Most motorists do their best to avoid hitting any pedestrians. Still, there is always the chance that some walker could suddenly step off the curb, or run out from between 2-parked cars. At that point, it would become necessary to make a determination of fault.
Immediate actions expected of motorist
• See that the injured party is taken to a place of safety
• Contact medical providers, police and the auto insurance company.
Later actions, which should influence determination of fault
Ex-change of contact information: Motorist should provide name and contact information to the injured party, or to any authorities that arrive at the scene of the incident.
Motorist might want to seek out the names and contact information for various witnesses. Ask witnesses to offer their view, regarding which of the 2 parties was more careless, during the moments leading up to the accident. That view would suggest which of them had been more negligent. It is not the motorist’s responsibility to admit fault.
If police were to arrive, those officers would decide whether or not the motorist had chosen to disobey a traffic law. That would be an obvious example of negligence, as per Personal Injury Lawyer in Barrie.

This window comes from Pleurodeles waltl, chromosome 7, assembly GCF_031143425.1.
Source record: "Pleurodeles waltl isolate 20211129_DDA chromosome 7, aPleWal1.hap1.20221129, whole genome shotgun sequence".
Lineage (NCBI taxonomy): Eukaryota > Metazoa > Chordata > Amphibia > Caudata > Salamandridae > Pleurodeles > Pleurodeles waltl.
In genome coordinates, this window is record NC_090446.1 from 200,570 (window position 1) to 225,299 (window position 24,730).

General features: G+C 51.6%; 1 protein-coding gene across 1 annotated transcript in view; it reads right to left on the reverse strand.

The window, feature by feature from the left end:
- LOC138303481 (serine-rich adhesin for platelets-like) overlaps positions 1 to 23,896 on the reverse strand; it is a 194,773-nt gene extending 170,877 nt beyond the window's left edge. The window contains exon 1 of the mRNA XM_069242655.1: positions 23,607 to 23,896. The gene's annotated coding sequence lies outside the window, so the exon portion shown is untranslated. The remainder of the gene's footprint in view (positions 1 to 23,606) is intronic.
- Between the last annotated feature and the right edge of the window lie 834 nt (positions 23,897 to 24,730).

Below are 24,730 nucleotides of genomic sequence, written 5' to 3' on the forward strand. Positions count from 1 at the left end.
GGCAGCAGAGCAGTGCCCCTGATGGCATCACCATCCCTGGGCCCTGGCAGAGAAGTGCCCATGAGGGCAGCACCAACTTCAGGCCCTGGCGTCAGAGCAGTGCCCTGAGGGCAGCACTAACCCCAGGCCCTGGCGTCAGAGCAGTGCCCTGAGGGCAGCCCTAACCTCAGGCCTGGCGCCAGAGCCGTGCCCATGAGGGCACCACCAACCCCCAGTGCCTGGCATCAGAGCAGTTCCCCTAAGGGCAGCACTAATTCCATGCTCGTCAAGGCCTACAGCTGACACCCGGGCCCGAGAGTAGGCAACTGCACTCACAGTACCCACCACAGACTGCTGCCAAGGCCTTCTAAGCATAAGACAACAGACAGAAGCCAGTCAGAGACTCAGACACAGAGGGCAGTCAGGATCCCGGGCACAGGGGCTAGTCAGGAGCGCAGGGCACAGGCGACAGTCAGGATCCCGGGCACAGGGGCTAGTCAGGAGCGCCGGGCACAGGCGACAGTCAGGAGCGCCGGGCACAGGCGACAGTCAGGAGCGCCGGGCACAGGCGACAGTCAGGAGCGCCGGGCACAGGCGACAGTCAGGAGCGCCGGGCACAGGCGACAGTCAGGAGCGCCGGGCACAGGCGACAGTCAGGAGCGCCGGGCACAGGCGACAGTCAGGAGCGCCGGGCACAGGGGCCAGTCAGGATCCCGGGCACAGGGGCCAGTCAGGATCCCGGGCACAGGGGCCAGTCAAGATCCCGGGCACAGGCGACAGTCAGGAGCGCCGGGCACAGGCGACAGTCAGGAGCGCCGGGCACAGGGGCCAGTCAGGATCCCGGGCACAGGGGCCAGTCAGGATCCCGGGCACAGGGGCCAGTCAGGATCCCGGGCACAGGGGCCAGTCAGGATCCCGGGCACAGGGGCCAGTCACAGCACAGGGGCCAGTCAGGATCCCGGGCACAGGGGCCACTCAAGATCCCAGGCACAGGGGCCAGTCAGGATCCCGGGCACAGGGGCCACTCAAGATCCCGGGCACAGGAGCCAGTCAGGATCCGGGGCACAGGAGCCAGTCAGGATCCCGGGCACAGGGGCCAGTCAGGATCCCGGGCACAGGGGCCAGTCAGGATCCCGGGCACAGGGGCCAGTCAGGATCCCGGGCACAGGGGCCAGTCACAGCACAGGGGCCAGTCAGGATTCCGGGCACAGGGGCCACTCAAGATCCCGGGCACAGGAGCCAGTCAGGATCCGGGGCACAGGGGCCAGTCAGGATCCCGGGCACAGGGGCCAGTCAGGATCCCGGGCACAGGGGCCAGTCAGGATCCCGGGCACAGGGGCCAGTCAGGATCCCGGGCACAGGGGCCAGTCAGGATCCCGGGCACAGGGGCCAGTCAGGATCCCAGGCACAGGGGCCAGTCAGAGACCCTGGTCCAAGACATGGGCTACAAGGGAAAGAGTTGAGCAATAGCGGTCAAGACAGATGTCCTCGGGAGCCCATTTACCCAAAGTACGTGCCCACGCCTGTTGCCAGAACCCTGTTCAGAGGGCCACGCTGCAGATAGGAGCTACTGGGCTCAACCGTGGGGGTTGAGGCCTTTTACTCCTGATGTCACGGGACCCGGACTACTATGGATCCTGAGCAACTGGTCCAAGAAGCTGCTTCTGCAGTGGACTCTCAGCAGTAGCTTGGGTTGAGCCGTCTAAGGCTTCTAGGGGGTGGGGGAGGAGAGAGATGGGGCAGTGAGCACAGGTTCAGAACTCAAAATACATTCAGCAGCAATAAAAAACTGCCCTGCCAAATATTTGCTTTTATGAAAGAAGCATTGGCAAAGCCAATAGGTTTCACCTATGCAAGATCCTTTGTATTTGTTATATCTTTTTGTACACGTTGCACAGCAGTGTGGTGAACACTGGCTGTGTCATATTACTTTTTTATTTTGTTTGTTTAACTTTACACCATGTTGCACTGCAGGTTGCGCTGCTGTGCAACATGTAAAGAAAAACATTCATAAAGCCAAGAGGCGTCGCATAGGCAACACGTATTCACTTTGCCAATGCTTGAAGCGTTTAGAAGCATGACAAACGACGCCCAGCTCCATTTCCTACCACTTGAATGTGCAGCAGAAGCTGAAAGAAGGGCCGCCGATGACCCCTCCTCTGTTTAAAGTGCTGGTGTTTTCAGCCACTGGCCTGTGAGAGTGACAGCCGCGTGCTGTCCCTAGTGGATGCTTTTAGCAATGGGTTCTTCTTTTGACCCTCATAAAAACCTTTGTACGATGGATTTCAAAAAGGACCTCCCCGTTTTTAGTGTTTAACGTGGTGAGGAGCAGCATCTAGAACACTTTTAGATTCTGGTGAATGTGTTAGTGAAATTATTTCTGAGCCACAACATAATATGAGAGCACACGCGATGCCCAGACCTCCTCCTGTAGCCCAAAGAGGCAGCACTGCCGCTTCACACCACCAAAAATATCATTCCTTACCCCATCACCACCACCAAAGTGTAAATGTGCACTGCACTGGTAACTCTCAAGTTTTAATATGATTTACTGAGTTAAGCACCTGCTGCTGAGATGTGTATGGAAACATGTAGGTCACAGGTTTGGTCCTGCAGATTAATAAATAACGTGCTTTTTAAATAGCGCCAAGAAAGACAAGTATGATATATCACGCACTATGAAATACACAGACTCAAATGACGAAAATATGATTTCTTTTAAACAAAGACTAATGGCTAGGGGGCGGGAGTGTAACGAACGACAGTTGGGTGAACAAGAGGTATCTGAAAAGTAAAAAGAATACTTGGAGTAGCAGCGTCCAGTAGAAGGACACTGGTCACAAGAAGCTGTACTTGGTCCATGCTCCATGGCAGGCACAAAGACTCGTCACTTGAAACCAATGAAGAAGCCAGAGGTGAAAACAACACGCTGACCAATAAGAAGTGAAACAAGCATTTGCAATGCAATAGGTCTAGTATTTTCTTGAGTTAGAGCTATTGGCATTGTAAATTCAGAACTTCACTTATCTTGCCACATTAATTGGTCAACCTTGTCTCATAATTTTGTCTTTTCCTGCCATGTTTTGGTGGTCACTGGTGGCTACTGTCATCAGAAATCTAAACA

Once back home, the motorist could check on the rules used in the state where the incident had taken place. Did the state apply the principle of comparative negligence of contributory negligence? If it used the latter, then the pedestrian might not have a right to any compensation. If it used the former, then the number of careless actions performed by the walker would determine the amount of the same walker’s compensation.
What happens if a hit-and-run driver injures a pedestrian?
Those in the area should help with taking the injured party to a point of safety. Ideally, someone has taken the license number of the guilty motorist’s vehicle, so that it can be given to any arriving officers.
Later, the injured party is expected to help the police, during a search for the hit-and-run driver. The pedestrian’s efforts to help the police could include buying an ad in a local newspaper. If the pedestrian had no source of insurance, the efforts to find the responsible driver could be combined with an attempt to collect needed funds.
For instance, the injured party could set up a website, one that had some posted videotape. That could be tape from a camera that had caught some of the action at the time of the accident.
The same website could also post some information about protective gear for pedestrians. The company selling that gear could then help with collection of needed funds for the victim. Naturally, visitors to the website would be told how to contact the police and share information.